get ready to roll. Cause we’re about to go live in five, four, three, two, one. Here we go.
Hey, I like to welcome everybody to the source podcast where we talk everything working dogs. And this is a subject that I’m excited about. Not that I’m just excited about the subject, but I’m excited to what we’re able to offer you as well. So at the end of the podcast, we’re going to give you a resource.
That you can turn to but the catch to that is you got to stay tuned in the podcast to know what the the free offer is so just adding one more element to what we do to bring relative and viable information to our dog people across the country across the world wherever we have viewers at and listeners so i’m happy about that This is what we’ve always wanted to come to is being able to teach and we know that every guest that we have on every week gives us that opportunity but it’s an opportunity for you to learn one thing. And that’s what we always say with these podcasts is that if we can teach one person, one thing we’re happy.
So not only am I on this podcast today, but I have the voice of reason, Mia Simpson with me today. And, , the great thing is, uh, she’s making her debut on a full length episode of The Source, right? She’s like creeper.
I’m usually behind the camera. Right. That’s right. That’s what I’m saying. Like, so like, this is the debut.
I’m happy to discuss this topic with you because I know that it’s an important topic that, , even just doing research that it’s hard to find good guidance in that. And I know the number of people that have come to me and asked me to help them either find a dog or go with them on a visit to a breeder or, what I thought about a trainer that maybe was in their area that they were going to use for a specific purpose.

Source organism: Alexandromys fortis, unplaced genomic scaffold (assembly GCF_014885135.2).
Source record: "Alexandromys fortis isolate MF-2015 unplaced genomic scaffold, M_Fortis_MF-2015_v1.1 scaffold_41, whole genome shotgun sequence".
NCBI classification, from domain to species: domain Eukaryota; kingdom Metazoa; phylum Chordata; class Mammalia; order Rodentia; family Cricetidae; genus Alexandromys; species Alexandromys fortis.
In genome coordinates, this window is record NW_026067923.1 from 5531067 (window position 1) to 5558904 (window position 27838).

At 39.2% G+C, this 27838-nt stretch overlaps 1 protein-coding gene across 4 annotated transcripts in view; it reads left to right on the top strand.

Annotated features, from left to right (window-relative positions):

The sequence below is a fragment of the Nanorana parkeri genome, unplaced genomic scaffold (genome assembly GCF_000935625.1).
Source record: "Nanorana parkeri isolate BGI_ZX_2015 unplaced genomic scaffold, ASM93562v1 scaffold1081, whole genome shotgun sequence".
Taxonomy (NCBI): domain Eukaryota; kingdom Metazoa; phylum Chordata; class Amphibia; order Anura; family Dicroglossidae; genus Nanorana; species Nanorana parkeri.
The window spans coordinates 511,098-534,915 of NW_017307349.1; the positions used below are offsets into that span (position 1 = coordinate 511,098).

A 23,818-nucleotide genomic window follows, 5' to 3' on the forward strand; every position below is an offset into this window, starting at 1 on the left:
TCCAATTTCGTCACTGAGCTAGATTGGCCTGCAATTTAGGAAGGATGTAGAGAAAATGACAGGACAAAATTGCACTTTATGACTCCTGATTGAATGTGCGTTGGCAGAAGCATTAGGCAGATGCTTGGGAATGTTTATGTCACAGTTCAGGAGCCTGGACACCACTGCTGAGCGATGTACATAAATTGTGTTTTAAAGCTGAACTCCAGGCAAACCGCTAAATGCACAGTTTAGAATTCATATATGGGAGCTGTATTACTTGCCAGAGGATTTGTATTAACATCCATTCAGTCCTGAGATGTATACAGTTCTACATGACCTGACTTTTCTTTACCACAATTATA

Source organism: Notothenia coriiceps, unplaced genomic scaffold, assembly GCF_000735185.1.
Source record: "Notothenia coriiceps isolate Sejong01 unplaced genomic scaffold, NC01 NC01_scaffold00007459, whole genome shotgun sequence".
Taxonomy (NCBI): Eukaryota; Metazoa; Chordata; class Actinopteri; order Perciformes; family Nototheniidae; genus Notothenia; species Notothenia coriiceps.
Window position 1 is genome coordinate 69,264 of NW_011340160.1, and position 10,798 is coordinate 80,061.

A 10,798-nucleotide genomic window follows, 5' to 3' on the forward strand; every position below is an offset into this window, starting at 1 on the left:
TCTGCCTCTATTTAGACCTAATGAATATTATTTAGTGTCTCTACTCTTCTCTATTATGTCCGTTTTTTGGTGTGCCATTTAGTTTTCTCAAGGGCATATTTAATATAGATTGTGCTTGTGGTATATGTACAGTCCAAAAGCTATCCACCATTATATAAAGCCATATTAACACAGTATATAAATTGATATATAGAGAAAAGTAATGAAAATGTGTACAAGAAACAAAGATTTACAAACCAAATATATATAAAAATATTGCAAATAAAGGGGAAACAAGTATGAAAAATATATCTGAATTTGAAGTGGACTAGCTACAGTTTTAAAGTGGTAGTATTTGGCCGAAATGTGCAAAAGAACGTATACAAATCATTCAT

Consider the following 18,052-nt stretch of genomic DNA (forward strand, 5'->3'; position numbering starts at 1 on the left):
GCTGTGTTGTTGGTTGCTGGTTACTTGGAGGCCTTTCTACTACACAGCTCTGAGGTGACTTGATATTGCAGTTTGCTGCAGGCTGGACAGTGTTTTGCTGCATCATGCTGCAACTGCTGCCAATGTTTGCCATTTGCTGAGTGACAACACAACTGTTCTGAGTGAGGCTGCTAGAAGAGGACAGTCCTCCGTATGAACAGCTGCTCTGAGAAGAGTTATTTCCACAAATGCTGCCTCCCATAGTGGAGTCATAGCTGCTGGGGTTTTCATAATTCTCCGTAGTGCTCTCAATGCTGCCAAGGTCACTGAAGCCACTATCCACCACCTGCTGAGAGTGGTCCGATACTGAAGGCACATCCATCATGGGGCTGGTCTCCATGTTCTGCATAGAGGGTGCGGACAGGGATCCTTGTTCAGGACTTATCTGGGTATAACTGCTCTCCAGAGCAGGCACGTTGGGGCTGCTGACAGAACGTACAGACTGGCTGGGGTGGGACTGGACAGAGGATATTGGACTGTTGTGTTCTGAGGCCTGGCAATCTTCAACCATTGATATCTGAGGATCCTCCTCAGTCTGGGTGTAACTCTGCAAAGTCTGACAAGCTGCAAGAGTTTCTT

And, you know, because sometimes it just doesn’t make sense to use us, even though we have great partnerships and great, um, clients around the world, sometimes it’s just makes more sense for you to use a local trainer. So for nothing else, find someone that you can trust and use our guide to, to be able to help you to do that.
So hopefully today we give you a little bit of clarity, some things you need to be looking for, some questions you need to be asking and be able to give you that guidance. And hopefully you think back to this podcast episode and either go back to it. Before you start calling around for trainers or you take the free offer that we’re going to give you at the end and use it, put it on the refrigerator, keep it by the phone, whatever you do.
So we’ll talk more about that in a bit. Yeah, that’s right. So let’s jump right in my, you know, today we’re talking about how to select a trainer, , you know, you can always go to a company like we have, and we have several trainers that work for us. But at the end of the day, you’re generally going to deal with one.
The advantage we have to having multiple trainers is the fact that we always bounce ideas off each other. Whenever, whatever dog we’re working with or whatever client that I’m working with or another trainers working with, it’s inevitable. We never get through a project no matter how short without discussing it with the rest of the team.
And that’s really what I love about. Our were set up is that we always have resources and we have great resources that have talents in many different areas of training that we can call on to say, what do you think about this? Or how would you approach this?
And so it’s the value add to the client in that regard. But at the end of the day, one client, one trainer. And so we want to discuss how do you pick that trainer? With us, we do some of the analyzing for the client and we say this is the best trainer for the job, for what you’re looking for, but not everybody has that luxury.
So they’re calling around, they’re trying to find somebody in their area, they’re like, hey, this is the first dog I’ve ever had to get trained. So I need to. source a trainer that can really help me. So that’s what we’re talking about today, everyone, and we’re going to dig right in and get right into the subject matter and begin to delve into what it looks like when you start that journey of finding the trainer for you for the first time.